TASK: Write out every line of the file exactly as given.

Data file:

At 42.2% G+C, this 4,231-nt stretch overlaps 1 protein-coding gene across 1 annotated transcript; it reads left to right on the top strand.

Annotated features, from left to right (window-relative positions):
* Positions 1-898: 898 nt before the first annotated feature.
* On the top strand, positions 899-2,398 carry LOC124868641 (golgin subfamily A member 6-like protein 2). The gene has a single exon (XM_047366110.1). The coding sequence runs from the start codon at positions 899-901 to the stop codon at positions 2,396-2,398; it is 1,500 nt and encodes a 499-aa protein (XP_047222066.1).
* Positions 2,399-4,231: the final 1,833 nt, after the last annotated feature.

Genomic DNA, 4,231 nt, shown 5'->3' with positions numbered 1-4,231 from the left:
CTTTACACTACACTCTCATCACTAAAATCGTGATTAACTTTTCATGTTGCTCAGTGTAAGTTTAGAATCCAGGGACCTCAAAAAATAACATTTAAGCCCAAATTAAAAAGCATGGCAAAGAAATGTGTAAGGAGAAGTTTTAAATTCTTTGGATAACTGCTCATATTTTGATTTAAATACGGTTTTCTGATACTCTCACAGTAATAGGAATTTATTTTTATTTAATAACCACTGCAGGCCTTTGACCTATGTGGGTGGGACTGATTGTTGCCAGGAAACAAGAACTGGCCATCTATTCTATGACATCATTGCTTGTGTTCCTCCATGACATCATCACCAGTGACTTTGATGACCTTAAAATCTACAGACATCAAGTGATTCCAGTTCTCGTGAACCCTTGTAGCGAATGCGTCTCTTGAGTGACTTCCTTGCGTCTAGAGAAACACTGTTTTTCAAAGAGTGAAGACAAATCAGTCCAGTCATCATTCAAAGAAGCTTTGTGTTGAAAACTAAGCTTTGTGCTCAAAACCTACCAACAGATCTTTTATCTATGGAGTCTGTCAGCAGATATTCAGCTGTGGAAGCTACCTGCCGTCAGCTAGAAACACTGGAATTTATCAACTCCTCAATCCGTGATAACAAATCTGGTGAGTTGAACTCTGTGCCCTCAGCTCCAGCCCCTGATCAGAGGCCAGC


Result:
At 42.2% G+C, this 4,231-nt stretch overlaps 1 protein-coding gene across 1 annotated transcript; it reads left to right on the top strand.

Annotated features, from left to right (window-relative positions):
* Positions 1-898: 898 nt before the first annotated feature.
* On the top strand, positions 899-2,398 carry LOC124868641 (golgin subfamily A member 6-like protein 2). The gene has a single exon (XM_047366110.1). The coding sequence runs from the start codon at positions 899-901 to the stop codon at positions 2,396-2,398; it is 1,500 nt and encodes a 499-aa protein (XP_047222066.1).
* Positions 2,399-4,231: the final 1,833 nt, after the last annotated feature.

Genomic DNA, 4,231 nt, shown 5'->3' with positions numbered 1-4,231 from the left:
CTTTACACTACACTCTCATCACTAAAATCGTGATTAACTTTTCATGTTGCTCAGTGTAAGTTTAGAATCCAGGGACCTCAAAAAATAACATTTAAGCCCAAATTAAAAAGCATGGCAAAGAAATGTGTAAGGAGAAGTTTTAAATTCTTTGGATAACTGCTCATATTTTGATTTAAATACGGTTTTCTGATACTCTCACAGTAATAGGAATTTATTTTTATTTAATAACCACTGCAGGCCTTTGACCTATGTGGGTGGGACTGATTGTTGCCAGGAAACAAGAACTGGCCATCTATTCTATGACATCATTGCTTGTGTTCCTCCATGACATCATCACCAGTGACTTTGATGACCTTAAAATCTACAGACATCAAGTGATTCCAGTTCTCGTGAACCCTTGTAGCGAATGCGTCTCTTGAGTGACTTCCTTGCGTCTAGAGAAACACTGTTTTTCAAAGAGTGAAGACAAATCAGTCCAGTCATCATTCAAAGAAGCTTTGTGTTGAAAACTAAGCTTTGTGCTCAAAACCTACCAACAGATCTTTTATCTATGGAGTCTGTCAGCAGATATTCAGCTGTGGAAGCTACCTGCCGTCAGCTAGAAACACTGGAATTTATCAACTCCTCAATCCGTGATAACAAATCTGGTGAGTTGAACTCTGTGCCCTCAGCTCCAGCCCCTGATCAGAGGCCAGC